To avoid revealing context of my question I will use an example.

Let's say I have a business, could be plumbing electrical consultation whatever. And to promote my business I come up with a gimmick or slogan of.... Idk... "Ironclad work from ironclass workers." I like my slogan and what it represents for my company, so I take the basic structure of iron Man's helmet, change a few of the lines, maybe space the eyes and nose differently, and render it in new colors and textures to reflect the element of my business. We will say that my business is steel work. So now I have a logo for my company with my company's name and my company slogan and the only thing I'm taking amuse from is the overall design of iron Man's helmet. Very clipart and plane. The ultimate basis of my question is... How much do I need to strip from the original copyrighted character, in order to avoid copyright infringement in this particular case? Another simple example would be to make SpongeBob SquarePants a wider rectangle with red pants and green skin with no holes.... How abstract does the new character need to be so that it does not cross copyright infringement? Especially with a company like Disney.

Can I create my own costume of my own character with his own background that follows the similar guidelines of the character iron Man? How many of those characteristics do I need to alter?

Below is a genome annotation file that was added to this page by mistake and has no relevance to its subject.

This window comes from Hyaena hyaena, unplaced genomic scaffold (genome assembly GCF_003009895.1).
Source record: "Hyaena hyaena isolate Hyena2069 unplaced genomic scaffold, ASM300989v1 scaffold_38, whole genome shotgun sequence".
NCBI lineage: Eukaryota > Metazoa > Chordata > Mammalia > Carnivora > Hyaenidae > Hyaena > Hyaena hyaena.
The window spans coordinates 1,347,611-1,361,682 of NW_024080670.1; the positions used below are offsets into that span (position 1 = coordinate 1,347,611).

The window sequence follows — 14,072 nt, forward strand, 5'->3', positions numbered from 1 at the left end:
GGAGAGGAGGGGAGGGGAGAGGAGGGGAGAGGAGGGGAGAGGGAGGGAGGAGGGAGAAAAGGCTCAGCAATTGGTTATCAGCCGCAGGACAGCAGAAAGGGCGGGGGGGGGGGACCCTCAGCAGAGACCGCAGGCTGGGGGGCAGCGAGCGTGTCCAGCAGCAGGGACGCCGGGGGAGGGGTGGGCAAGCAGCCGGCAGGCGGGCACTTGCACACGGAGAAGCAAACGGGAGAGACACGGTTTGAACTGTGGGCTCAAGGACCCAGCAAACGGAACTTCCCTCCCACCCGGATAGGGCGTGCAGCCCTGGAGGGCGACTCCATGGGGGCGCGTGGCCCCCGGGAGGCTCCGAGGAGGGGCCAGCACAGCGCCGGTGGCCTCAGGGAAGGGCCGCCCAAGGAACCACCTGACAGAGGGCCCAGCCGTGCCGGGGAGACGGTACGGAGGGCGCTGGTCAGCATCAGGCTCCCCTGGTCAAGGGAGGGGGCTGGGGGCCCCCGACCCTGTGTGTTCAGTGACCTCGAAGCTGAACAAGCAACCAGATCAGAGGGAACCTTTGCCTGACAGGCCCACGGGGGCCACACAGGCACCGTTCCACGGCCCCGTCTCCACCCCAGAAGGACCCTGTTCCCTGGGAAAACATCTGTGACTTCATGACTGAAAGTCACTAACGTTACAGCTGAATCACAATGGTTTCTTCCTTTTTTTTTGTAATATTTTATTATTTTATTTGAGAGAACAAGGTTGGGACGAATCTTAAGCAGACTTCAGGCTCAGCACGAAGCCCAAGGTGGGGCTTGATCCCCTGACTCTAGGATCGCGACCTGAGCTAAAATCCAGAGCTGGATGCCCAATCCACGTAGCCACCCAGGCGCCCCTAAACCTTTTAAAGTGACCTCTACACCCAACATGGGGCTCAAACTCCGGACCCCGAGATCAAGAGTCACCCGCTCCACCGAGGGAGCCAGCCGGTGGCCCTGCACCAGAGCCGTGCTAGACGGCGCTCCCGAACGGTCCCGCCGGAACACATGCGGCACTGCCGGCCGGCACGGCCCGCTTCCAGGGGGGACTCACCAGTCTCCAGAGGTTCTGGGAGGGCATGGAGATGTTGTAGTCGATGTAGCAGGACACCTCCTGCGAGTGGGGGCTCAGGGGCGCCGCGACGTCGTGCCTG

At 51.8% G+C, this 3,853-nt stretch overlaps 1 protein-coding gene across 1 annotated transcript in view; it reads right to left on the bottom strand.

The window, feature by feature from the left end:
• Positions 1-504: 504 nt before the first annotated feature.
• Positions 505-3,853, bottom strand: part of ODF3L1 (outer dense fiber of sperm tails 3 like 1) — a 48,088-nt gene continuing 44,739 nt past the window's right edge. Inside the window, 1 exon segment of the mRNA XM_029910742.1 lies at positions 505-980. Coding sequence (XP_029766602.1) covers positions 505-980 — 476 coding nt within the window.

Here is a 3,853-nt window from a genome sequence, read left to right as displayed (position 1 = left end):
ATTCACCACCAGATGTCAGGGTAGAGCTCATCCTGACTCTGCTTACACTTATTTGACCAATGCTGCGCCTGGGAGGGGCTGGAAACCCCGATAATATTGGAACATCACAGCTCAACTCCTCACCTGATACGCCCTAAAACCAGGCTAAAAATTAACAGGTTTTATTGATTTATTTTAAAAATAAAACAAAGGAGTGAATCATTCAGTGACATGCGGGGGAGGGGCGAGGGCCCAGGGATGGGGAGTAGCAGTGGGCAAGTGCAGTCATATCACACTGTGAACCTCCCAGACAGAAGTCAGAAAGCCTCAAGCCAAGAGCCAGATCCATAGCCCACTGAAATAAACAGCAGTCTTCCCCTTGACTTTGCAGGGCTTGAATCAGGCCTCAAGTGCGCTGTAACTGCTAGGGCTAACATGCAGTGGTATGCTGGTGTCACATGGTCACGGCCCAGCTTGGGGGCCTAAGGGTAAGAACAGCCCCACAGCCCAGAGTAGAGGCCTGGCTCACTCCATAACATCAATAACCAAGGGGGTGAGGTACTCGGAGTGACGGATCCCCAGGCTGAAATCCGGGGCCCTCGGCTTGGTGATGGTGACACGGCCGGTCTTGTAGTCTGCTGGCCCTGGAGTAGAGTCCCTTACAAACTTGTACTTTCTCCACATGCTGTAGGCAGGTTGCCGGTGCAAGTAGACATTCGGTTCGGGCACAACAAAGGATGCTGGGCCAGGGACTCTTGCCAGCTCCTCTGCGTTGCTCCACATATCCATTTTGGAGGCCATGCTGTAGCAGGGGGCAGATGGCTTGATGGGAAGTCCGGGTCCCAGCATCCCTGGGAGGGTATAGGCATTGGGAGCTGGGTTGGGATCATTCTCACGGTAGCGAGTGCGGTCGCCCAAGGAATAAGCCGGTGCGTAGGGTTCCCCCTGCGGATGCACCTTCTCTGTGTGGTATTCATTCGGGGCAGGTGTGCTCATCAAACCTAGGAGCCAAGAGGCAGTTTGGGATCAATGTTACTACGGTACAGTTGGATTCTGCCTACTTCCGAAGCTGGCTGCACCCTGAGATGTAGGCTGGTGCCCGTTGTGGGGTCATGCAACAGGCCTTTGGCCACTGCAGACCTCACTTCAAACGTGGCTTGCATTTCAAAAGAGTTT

1 Answer 1


When ‘the work as a whole or any substantial part of it’ has no longer been copied

Ideas are not subject to copyright, only the expression of ideas is. So, the idea of a flying, armoured superhero is not subject to copyright but if it looks, talks, or acts too much like Ironman - that’s copyright violation.

Similarly, an iron helmet can only look so many ways before it won’t work as a helmet. At the same time, Ironman’s helmet, both as drawn in the comics, used in the movies, and as a stylised icon are so distinctive as to be instantly recognisable and anything that looks like that will at least raise the suspicion of copyright violation.

Your “wider rectangle with red pants and green skin with no holes” is copyright violation if it looks too much like SpongeBob SquarePants:

SpongeBob SquarePants

But BMO isn’t a copyright violation because, while looking a lot like SBSP, the inspiration is obviously something else - namely a portable game console:


There is no way to know in advance what is acceptable and what isn’t - it’s ultimately up to the judge based on the evidence in a particular case. This article includes things that judges have said in the past. Many of these will be binding on other judges but the exact position of the line is subject to the reasonable person test - looking at all the evidence, would a reasonable person say this is a copy or not.

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